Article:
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Measuring Physiological Responses To Sensation In Typical Adults, Sarah Button, Kristen Christensen, Emily Minor 2018 Dominican University of California

Measuring Physiological Responses To Sensation In Typical Adults, Sarah Button, Kristen Christensen, Emily Minor

Master's Theses and Capstone Projects

Objective: Sensory processing issues can have a large negative impact on the ability to participate in daily occupations such as ADLs, access to work, school and leisure environments, and social interactions (Dunn, 2001). The evidence documenting sensory processing issues in adults is sparse. Physiological information can be used as objective evidence to support the claim that those with over-responsivity to sensations are experiencing their environment differently than the typical population. Understanding more about sensory processing in adults may lead to increased recognition of the problem and more opportunities for intervention to increase occupational participation. The purpose of this quantitative study ...


Self-Efficacy Matters More Than Interruptions In A Sequential Multitasking Experiment, Maureen A. Conard, Robert F. Marsh 2018 Sacred Heart University

Self-Efficacy Matters More Than Interruptions In A Sequential Multitasking Experiment, Maureen A. Conard, Robert F. Marsh

Maureen A. Conard

Interruptions and multitasking have received a great deal of attention from researchers. The present study is the first to examine task self-efficacy along with interruptions in an experimental multitasking framework. Perceptions of resumption lag times and task rehearsal were also examined. Participants (N= 110) completed a primary task (puzzle) with some being interrupted to pursue a secondary task (a word search) either once or four times. Uninterrupted participants completed the puzzle 26% faster than those interrupted once and 30% faster than those interrupted four times. However, self-efficacy predicted performance much more strongly than did interruptions, and therefore should receive more ...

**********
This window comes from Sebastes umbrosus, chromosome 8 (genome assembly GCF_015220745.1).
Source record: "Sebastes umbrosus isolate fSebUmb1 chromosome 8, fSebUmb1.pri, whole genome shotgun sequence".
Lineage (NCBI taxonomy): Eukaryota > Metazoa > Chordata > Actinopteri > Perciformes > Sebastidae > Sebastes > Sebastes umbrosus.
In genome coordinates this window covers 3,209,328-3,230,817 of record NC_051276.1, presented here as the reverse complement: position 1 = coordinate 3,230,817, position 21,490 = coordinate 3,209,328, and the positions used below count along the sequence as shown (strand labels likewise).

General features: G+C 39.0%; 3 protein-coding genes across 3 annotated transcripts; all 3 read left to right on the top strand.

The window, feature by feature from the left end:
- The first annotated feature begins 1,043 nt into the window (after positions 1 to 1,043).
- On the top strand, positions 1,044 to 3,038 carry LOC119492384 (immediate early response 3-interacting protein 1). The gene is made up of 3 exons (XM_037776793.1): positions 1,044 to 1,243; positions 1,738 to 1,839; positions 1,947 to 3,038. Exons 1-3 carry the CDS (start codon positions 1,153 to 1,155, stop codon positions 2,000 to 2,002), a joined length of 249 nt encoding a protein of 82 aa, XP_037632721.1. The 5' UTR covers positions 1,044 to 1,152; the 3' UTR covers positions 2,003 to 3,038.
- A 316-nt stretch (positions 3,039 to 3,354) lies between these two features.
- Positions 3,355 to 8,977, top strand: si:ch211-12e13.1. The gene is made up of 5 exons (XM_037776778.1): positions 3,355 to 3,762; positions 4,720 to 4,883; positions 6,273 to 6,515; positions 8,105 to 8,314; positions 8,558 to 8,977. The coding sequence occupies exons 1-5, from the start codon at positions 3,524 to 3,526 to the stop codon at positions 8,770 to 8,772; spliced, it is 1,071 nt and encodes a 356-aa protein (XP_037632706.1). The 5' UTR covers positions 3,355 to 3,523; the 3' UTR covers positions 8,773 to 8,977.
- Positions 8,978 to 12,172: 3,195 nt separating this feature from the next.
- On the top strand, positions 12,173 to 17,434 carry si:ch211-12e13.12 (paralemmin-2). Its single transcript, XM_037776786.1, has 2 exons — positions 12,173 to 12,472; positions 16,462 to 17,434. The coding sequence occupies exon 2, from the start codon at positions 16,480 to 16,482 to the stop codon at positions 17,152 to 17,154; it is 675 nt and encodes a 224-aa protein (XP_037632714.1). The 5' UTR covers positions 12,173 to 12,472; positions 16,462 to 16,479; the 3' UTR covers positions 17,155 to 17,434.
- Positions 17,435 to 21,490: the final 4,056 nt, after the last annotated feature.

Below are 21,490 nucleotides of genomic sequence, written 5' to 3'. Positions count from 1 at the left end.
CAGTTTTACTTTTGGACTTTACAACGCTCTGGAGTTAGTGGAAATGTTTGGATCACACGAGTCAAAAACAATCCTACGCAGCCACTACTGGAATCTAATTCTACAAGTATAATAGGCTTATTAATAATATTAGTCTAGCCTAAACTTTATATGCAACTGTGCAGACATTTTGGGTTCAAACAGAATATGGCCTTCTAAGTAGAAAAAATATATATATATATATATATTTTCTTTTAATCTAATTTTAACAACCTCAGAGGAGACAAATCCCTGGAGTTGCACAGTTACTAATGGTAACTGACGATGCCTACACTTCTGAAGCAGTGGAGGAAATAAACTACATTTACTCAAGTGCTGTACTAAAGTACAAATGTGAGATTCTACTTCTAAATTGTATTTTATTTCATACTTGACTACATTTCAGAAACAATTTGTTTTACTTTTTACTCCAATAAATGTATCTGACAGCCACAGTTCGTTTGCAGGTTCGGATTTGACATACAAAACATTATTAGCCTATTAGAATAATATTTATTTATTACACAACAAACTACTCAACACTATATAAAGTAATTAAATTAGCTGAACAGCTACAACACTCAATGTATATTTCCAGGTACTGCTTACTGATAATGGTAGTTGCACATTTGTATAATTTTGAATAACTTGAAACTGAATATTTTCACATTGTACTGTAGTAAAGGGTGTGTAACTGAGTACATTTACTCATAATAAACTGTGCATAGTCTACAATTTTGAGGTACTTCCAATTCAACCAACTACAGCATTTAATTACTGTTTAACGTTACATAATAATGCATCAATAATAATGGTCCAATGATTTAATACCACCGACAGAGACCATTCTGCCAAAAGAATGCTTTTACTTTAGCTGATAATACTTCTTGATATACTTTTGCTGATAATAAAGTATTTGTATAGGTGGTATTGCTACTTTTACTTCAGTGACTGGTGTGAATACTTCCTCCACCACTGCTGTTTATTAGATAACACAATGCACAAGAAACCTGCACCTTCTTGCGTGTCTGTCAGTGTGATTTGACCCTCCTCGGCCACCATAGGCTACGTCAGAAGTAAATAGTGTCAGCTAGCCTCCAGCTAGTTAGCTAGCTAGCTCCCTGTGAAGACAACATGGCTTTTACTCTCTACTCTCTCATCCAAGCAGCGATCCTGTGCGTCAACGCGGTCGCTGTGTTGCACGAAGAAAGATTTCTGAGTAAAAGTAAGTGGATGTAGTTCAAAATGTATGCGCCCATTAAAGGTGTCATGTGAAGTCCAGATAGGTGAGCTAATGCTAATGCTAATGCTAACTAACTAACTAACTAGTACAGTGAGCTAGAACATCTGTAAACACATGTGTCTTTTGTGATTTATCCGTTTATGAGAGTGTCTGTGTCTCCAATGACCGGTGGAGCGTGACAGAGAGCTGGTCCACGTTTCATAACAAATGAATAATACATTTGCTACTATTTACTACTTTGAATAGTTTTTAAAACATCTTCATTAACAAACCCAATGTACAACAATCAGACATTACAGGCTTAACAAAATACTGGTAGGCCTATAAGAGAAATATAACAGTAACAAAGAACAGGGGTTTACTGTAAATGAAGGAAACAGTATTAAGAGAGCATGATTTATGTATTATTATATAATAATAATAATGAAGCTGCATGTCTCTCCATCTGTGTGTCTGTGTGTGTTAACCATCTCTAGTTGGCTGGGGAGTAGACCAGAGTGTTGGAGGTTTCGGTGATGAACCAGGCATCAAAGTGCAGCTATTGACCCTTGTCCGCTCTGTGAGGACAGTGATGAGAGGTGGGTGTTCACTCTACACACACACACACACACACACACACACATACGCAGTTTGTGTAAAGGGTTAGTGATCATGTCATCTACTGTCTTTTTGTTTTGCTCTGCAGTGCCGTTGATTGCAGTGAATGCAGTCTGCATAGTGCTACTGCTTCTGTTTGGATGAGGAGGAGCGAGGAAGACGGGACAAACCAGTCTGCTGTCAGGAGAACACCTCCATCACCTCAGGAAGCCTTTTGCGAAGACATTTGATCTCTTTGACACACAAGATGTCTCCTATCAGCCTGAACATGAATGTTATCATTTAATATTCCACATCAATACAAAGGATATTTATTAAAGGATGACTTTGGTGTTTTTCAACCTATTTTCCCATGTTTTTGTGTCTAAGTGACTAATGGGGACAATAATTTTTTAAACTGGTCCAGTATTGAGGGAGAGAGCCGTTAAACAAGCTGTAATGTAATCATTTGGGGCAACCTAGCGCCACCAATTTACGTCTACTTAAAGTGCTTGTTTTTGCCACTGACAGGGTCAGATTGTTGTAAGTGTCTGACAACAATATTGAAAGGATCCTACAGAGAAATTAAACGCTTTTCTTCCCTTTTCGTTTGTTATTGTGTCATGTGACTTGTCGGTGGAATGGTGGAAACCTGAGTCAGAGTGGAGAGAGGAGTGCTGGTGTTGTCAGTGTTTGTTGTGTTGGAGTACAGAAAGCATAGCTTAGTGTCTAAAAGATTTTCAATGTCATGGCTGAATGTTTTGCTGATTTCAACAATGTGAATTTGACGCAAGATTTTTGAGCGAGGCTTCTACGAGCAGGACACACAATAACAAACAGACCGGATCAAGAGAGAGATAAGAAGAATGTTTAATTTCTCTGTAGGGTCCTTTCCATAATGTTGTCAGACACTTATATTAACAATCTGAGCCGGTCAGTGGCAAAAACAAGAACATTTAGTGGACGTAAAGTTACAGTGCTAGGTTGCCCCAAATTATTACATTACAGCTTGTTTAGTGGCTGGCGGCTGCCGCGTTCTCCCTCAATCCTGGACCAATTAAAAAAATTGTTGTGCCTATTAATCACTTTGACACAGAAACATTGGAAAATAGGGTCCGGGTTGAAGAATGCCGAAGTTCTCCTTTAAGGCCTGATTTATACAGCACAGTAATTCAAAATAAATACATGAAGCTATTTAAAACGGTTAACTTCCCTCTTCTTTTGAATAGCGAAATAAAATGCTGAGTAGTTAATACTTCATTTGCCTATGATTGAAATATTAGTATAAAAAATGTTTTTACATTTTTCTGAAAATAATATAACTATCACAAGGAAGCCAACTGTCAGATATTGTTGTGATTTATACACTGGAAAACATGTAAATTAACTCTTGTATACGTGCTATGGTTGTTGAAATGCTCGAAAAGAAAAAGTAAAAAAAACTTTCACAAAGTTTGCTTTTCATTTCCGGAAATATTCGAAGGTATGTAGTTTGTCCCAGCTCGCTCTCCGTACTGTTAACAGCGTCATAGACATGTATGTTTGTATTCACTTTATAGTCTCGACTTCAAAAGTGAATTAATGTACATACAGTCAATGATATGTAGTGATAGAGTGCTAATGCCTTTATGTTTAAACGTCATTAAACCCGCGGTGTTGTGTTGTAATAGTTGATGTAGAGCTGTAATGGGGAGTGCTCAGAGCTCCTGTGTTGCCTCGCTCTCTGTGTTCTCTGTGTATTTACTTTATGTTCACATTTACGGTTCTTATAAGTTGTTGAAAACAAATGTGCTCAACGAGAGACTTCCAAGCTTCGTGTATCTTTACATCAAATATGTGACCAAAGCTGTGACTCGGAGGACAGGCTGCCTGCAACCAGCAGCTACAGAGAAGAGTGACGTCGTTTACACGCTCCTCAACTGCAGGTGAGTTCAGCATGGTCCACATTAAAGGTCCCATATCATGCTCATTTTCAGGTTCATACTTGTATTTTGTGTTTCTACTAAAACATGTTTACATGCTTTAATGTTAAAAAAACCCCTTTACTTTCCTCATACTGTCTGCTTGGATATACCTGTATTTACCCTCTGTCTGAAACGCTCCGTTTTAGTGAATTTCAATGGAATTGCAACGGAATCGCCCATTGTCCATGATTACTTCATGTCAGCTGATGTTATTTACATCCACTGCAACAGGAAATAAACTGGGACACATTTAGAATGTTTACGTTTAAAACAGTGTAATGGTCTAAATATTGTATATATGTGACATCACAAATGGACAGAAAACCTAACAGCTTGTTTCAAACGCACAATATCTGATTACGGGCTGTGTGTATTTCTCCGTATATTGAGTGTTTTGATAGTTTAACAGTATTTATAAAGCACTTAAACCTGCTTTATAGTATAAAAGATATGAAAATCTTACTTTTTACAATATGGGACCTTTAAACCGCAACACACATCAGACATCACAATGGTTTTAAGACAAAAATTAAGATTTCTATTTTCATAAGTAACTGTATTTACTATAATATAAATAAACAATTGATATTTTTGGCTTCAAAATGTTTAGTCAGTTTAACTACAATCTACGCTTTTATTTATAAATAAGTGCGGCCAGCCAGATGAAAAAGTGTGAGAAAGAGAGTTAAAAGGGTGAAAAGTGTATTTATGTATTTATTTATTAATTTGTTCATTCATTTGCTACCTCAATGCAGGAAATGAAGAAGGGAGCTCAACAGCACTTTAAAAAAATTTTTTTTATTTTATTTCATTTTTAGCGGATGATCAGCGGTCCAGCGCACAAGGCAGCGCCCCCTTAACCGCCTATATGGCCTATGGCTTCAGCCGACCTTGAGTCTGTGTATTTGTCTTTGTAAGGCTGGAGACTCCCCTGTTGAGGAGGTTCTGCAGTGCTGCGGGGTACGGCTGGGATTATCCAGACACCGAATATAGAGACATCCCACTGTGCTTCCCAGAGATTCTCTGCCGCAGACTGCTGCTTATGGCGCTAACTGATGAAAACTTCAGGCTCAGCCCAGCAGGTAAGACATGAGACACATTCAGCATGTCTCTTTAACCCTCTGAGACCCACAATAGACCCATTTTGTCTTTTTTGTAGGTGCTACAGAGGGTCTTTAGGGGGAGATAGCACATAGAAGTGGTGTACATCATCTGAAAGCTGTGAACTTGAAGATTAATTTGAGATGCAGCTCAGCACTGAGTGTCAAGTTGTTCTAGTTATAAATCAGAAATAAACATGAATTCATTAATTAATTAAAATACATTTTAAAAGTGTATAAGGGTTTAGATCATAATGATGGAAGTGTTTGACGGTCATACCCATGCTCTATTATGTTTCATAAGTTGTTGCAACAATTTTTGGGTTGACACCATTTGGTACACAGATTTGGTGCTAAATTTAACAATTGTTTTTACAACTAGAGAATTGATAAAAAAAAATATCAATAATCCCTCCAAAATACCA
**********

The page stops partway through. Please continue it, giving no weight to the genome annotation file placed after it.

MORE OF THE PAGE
Beauty Is In The Eye Of The Beer Holder: An Initial Investigation Of The Effects Of Alcohol, Attractiveness, Warmth, And Competence On The Objectifying Gaze In Men, Abigail R. Riemer, Michelle Haikalis, Molly R. Franz, Michael Dodd, David DiLillo, Sarah Gervais 2018 University of Nebraska–Lincoln

Beauty Is In The Eye Of The Beer Holder: An Initial Investigation Of The Effects Of Alcohol, Attractiveness, Warmth, And Competence On The Objectifying Gaze In Men, Abigail R. Riemer, Michelle Haikalis, Molly R. Franz, Michael Dodd, David Dilillo, Sarah Gervais

Faculty Publications, Department of Psychology

Despite literature revealing the adverse consequences of objectifying gazes for women, little work has empirically examined origins of objectifying gazes by perceivers. Integrating alcohol myopia and objectification theories, we examined the effects of alcohol as well as perceived female attractiveness, warmth, and competence on objectifying gazes. Specifically, male undergraduates (n = 49) from a large U.S. Midwestern university were administered either an alcoholic or placebo beverage. After consumption, participants were asked to focus on the appearance or personality (counterbalanced) of pictured women who were previously rated as high, average, or low in attractiveness, warmth, and competence. Replicating previous work, appearance ...


Pigeons Choose To Gamble In A Categorical Discrimination Task, Nathaniel C. Rice, Elizabeth G. E. Kyonka 2017 1. United States Army Medical Research Institute of Chemical Defense

Pigeons Choose To Gamble In A Categorical Discrimination Task, Nathaniel C. Rice, Elizabeth G. E. Kyonka

Analysis of Gambling Behavior

In slot-machine play, near wins are stimuli that visually approximate winning stimuli but deliver no reinforcers. In two experiments, a categorical discrimination task was embedded in a concurrent chain to investigate how near wins affect preference for probabilistic versus certain food. Pecking in variable-interval initial links produced access to a fixed-ratio (FR) 1-FR 1-FR 1 chain. When all links were red, the chain was a “win” that produced access to food. A “clear loss” chain involved three green stimuli, and in a “near win,” key colors during successive FR 1 links were red, red, and green. In Experiment 1, the ...


More Than Just Talking: The Role Of Self-Disclosure In The Fast Friends Procedure, Chloe Shearer 2017 Seton Hall University

More Than Just Talking: The Role Of Self-Disclosure In The Fast Friends Procedure, Chloe Shearer

Seton Hall University Dissertations and Theses (ETDs)